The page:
This dissertation consists of three essays on applied econometrics. An abstract for
each of the three essays follows.
Essay 1 (Chapter 1) investigates the demand for gasoline in Canada using annual household survey data from 1997 to 2009 and three of the widely used flexible functional forms. I find that the demand for gasoline is inelastic in Canada. Given that none of the studies in the existing literature checks if their estimates are consistent with economic theory, this essay addresses the importance of the theoretical consistency in the empirical work of demand analysis and is the first study in the literature that provides the elasticity estimates for the demand for gasoline that is consistent with the theory.
Essay 2 (Chapter 2) examines the effect of oil price uncertainty on gasoline prices
and investigates the relationship between gasoline and crude oil prices. The empirical
model is based on a structural vector autoregression model that is modified to accommodate multivariate GARCH-in-Mean errors. I use monthly data for the United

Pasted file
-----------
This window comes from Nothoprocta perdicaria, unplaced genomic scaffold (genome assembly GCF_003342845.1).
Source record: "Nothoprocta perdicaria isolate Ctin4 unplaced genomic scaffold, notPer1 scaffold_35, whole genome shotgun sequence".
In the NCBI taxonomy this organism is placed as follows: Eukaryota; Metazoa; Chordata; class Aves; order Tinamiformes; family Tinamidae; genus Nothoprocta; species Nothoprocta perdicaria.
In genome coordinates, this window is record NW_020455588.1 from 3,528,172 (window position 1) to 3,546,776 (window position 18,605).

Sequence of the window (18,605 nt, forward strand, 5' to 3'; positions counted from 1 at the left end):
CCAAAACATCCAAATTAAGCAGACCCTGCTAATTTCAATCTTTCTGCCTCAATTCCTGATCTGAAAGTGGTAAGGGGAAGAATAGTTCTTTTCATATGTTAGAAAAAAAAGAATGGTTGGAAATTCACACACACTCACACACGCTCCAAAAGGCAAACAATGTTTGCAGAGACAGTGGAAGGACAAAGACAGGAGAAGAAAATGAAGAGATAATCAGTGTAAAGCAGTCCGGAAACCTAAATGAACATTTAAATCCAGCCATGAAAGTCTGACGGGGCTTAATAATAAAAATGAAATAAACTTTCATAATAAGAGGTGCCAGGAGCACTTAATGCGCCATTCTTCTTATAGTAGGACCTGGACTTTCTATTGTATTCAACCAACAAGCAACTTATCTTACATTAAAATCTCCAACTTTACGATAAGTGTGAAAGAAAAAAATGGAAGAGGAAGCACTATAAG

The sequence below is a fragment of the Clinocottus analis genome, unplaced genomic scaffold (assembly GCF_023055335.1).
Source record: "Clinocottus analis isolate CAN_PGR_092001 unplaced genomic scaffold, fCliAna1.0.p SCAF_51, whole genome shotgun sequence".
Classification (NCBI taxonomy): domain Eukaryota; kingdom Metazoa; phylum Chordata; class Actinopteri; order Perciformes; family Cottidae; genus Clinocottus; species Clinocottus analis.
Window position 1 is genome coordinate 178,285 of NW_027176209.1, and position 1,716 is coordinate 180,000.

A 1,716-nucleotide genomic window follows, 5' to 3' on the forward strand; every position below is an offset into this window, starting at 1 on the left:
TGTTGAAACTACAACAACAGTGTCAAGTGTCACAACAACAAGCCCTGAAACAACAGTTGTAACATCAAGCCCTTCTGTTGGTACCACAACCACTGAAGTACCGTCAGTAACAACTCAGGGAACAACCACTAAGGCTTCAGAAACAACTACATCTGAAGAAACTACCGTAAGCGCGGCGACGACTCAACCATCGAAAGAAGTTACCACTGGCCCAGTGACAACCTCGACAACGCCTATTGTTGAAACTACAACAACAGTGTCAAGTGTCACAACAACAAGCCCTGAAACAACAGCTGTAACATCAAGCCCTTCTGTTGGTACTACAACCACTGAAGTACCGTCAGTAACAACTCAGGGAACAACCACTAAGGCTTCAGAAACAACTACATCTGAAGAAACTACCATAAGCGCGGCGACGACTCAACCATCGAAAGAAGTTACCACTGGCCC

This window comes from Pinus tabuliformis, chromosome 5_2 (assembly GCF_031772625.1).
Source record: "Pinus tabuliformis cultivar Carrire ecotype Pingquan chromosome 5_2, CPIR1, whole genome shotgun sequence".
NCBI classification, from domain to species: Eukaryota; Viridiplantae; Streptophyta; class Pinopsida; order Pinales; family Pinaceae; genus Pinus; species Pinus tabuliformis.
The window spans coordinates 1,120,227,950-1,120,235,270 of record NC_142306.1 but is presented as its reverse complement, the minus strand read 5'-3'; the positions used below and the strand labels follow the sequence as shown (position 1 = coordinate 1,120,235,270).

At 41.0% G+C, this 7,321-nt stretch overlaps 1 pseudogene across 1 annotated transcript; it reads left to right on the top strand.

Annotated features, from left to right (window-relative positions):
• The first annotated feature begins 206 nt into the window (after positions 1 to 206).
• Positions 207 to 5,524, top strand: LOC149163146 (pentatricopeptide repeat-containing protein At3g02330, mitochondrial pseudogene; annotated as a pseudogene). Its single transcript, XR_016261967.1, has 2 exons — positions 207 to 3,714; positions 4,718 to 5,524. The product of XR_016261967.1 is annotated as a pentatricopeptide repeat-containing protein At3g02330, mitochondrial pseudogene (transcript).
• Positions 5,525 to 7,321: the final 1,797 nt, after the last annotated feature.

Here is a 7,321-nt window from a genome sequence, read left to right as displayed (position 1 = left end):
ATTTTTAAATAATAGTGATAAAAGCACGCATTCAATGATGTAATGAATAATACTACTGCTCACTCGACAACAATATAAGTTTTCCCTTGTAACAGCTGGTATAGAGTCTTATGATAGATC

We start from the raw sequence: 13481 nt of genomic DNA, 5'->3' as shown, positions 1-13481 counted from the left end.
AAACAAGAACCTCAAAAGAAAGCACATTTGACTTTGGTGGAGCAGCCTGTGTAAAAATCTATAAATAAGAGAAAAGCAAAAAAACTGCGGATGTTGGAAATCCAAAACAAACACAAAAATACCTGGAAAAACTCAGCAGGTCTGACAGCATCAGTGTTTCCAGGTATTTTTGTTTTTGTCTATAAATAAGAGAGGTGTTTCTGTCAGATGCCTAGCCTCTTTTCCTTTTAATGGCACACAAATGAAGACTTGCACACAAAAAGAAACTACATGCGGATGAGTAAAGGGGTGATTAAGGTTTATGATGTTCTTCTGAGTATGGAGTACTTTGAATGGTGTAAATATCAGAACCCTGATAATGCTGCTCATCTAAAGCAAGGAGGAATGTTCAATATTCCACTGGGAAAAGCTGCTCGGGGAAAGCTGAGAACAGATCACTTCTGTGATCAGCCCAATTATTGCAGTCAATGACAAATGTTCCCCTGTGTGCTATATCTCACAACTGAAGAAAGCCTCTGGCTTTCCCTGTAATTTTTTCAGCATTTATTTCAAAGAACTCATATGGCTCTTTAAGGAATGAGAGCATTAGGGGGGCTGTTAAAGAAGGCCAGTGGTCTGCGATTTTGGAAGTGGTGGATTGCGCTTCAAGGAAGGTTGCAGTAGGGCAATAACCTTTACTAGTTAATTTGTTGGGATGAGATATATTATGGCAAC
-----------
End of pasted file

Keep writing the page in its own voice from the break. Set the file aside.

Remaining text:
States from January 1976 to January 2013. I find that oil price uncertainty has positive effects on gasoline price changes and that there is an asymmetric relationship between crude oil and gasoline prices. My results are robust to alternative measures of oil prices and alternative model specifications.
Essay 3 (Chapter 3) investigates the demand for money and the degree of substitutability among monetary assets in the United States from 1967 to 2013 using four commonly used flexible functional forms, on three monetary subaggregates: M1, savings deposits, and time deposits. As in Essay 1, I pay explicit attention to economic regularity in order to produce inference consistent with neoclassical microeconomic theory. Moreover, I incorporate financial econometrics in the empirical flexible functional forms approach to money demand analysis by using a BEKK GARCH(1,1) specification to model the covariance matrix of the errors in the demand equations. I find significant evidence of ARCH effects in the estimations under the homoscedasticity assumption and that the demand for money is inelastic and that the three monetary assets taken as a whole are Morishima substitutes.